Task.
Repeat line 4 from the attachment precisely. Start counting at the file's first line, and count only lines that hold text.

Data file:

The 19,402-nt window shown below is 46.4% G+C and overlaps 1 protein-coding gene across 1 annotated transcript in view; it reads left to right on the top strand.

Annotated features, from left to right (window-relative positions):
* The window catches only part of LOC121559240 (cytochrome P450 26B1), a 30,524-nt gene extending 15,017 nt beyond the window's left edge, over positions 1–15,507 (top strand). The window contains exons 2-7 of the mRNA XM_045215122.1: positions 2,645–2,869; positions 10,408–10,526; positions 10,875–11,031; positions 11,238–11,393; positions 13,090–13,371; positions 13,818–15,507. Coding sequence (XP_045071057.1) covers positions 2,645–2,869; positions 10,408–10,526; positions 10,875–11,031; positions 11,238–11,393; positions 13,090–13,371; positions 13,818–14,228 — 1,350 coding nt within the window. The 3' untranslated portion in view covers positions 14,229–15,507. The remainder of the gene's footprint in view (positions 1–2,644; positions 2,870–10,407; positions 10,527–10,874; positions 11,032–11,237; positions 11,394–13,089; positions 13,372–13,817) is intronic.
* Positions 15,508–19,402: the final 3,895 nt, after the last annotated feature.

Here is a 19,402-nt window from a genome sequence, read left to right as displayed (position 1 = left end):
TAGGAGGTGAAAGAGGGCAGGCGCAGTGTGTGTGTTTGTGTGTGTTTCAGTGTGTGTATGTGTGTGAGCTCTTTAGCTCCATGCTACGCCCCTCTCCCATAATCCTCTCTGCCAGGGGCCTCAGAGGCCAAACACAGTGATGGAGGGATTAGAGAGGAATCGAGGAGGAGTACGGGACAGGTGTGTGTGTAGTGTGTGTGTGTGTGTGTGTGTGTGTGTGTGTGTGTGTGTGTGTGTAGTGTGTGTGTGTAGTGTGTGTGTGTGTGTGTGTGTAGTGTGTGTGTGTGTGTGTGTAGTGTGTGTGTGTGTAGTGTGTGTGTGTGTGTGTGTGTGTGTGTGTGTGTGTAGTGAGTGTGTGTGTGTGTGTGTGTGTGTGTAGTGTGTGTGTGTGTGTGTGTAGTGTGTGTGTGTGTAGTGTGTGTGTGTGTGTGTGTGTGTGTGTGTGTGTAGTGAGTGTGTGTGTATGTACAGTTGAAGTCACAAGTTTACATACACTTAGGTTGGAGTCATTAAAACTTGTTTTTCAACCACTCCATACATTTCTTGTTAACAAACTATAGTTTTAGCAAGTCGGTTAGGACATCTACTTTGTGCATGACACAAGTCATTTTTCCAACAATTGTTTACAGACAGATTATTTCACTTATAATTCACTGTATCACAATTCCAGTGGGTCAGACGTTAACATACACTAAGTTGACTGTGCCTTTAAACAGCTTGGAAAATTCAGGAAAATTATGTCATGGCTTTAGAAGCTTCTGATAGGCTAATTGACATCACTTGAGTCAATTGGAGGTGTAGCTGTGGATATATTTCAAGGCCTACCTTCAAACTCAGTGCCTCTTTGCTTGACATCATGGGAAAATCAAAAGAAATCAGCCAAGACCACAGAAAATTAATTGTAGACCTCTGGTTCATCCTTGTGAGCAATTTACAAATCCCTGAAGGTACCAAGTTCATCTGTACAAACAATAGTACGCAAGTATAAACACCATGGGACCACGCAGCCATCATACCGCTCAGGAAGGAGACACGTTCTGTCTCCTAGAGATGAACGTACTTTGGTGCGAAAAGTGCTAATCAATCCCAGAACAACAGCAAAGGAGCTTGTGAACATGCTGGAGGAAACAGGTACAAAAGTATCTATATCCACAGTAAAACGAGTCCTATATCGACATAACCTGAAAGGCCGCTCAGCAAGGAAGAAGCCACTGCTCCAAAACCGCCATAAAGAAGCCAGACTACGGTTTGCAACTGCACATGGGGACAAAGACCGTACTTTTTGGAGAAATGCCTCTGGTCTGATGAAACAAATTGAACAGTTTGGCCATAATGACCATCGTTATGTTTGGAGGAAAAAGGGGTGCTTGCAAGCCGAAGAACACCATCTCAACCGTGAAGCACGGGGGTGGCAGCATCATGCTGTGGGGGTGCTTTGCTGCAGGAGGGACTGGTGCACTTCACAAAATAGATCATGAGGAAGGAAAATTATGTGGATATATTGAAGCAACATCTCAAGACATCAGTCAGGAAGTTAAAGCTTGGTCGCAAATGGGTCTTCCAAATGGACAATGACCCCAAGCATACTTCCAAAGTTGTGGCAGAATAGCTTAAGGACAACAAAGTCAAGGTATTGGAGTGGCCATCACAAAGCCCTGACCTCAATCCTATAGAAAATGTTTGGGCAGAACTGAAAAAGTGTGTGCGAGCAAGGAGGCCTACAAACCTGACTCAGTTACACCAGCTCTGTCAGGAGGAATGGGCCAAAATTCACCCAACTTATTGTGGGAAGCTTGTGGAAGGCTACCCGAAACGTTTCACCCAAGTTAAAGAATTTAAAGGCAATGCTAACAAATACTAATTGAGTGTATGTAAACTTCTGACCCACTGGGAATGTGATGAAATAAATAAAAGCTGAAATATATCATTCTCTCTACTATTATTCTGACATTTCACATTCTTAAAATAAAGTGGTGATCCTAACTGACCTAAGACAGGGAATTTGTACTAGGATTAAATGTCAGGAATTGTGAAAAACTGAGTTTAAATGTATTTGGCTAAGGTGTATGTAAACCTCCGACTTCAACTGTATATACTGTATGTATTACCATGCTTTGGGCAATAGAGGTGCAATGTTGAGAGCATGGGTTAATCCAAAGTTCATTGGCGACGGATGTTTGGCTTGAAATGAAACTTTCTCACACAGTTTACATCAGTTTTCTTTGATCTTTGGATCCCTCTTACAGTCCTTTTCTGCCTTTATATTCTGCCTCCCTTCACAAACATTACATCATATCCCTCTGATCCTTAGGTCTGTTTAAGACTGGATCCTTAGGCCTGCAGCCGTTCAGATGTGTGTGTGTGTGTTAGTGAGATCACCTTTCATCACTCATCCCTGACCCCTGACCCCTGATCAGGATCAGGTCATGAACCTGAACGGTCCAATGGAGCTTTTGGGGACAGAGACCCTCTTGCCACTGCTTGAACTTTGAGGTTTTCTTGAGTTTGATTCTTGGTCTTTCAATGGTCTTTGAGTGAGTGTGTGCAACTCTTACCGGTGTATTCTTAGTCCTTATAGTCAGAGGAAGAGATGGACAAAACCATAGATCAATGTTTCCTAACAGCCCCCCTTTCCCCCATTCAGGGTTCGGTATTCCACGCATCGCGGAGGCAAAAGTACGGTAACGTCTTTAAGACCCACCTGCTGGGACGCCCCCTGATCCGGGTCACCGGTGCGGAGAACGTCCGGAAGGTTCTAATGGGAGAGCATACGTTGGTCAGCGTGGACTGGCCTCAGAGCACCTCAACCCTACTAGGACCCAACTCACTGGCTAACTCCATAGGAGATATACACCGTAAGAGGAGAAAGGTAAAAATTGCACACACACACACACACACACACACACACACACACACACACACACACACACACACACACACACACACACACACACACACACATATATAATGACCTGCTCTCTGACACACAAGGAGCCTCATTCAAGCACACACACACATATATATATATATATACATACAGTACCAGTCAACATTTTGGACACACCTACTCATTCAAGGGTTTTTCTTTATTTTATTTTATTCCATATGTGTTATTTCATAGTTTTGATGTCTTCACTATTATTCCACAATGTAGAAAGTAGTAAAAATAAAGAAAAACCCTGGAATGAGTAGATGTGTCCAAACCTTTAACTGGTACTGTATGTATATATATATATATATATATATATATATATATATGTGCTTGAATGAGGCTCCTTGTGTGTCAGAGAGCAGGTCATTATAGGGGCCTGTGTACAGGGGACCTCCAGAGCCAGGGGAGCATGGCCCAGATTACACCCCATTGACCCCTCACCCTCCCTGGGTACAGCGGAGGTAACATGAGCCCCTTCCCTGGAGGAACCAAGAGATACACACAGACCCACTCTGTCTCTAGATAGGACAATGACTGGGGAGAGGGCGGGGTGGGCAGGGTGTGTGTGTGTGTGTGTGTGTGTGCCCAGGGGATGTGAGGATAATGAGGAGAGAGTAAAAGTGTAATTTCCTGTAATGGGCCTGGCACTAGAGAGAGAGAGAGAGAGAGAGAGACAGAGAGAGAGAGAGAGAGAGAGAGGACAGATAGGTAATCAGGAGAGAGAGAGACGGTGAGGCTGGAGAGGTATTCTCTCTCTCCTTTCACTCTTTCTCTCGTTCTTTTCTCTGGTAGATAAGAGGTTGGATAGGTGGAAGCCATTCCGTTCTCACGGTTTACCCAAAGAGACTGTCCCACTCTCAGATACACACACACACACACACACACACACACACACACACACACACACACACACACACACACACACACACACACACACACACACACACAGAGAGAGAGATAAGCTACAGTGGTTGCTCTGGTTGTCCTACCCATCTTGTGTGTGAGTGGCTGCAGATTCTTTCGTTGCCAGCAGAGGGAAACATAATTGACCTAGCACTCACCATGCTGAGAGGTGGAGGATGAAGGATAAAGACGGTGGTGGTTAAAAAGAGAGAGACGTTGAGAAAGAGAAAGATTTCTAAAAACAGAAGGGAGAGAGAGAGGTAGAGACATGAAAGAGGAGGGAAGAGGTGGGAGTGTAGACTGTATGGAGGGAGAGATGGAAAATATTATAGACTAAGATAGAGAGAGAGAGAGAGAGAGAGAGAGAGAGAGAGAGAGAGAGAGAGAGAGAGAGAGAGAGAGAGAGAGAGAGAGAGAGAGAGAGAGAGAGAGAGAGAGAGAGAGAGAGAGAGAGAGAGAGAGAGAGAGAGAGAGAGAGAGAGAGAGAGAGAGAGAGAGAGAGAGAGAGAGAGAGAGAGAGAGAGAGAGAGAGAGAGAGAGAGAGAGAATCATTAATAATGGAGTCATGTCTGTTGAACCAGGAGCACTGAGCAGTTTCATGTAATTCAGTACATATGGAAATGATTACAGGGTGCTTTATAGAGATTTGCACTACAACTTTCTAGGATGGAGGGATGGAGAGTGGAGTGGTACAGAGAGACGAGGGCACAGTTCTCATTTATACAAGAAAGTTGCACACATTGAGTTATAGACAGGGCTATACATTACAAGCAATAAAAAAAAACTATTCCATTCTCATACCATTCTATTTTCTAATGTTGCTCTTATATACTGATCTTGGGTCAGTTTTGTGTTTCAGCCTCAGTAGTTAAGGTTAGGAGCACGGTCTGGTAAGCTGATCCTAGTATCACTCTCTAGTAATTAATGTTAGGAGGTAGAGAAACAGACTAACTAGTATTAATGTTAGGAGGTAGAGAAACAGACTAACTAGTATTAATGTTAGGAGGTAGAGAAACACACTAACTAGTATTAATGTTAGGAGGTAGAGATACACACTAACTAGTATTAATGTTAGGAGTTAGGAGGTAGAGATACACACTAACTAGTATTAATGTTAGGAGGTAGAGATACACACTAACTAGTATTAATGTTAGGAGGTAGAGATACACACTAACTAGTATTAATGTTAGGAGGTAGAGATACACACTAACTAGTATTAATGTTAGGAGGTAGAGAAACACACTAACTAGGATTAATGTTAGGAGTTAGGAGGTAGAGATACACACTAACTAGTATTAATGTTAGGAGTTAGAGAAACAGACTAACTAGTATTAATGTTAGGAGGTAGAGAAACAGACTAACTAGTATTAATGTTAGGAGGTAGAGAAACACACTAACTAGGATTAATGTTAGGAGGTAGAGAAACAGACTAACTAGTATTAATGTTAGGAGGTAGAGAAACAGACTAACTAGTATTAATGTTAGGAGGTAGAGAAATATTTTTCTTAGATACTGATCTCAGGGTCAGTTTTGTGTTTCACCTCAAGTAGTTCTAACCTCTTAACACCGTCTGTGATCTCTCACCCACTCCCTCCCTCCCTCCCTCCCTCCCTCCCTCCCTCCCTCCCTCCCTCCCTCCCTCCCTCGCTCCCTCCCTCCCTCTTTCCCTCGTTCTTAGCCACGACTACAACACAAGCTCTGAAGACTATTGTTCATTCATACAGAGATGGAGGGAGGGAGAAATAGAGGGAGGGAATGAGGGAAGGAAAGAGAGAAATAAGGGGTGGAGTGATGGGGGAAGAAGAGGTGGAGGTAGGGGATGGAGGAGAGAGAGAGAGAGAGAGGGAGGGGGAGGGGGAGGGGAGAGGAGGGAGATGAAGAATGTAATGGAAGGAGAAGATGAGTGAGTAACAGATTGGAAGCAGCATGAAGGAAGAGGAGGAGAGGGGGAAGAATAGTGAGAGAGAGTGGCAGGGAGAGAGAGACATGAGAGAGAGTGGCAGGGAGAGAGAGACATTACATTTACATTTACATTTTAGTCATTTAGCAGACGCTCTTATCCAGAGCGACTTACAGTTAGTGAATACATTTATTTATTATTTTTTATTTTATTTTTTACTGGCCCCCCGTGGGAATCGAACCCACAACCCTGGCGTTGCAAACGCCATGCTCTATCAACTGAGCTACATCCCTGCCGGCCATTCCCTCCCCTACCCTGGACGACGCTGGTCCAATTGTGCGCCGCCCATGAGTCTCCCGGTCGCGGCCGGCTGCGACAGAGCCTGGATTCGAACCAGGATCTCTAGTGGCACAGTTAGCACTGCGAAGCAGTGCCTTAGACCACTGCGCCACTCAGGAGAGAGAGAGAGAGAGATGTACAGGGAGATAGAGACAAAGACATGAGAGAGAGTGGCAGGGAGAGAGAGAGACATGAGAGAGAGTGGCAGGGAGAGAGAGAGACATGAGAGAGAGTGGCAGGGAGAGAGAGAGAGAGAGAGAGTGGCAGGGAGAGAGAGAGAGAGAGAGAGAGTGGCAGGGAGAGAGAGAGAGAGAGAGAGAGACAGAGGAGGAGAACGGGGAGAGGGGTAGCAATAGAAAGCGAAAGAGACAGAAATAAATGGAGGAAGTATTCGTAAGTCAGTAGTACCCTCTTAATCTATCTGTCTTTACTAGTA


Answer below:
* Positions 15,508–19,402: the final 3,895 nt, after the last annotated feature.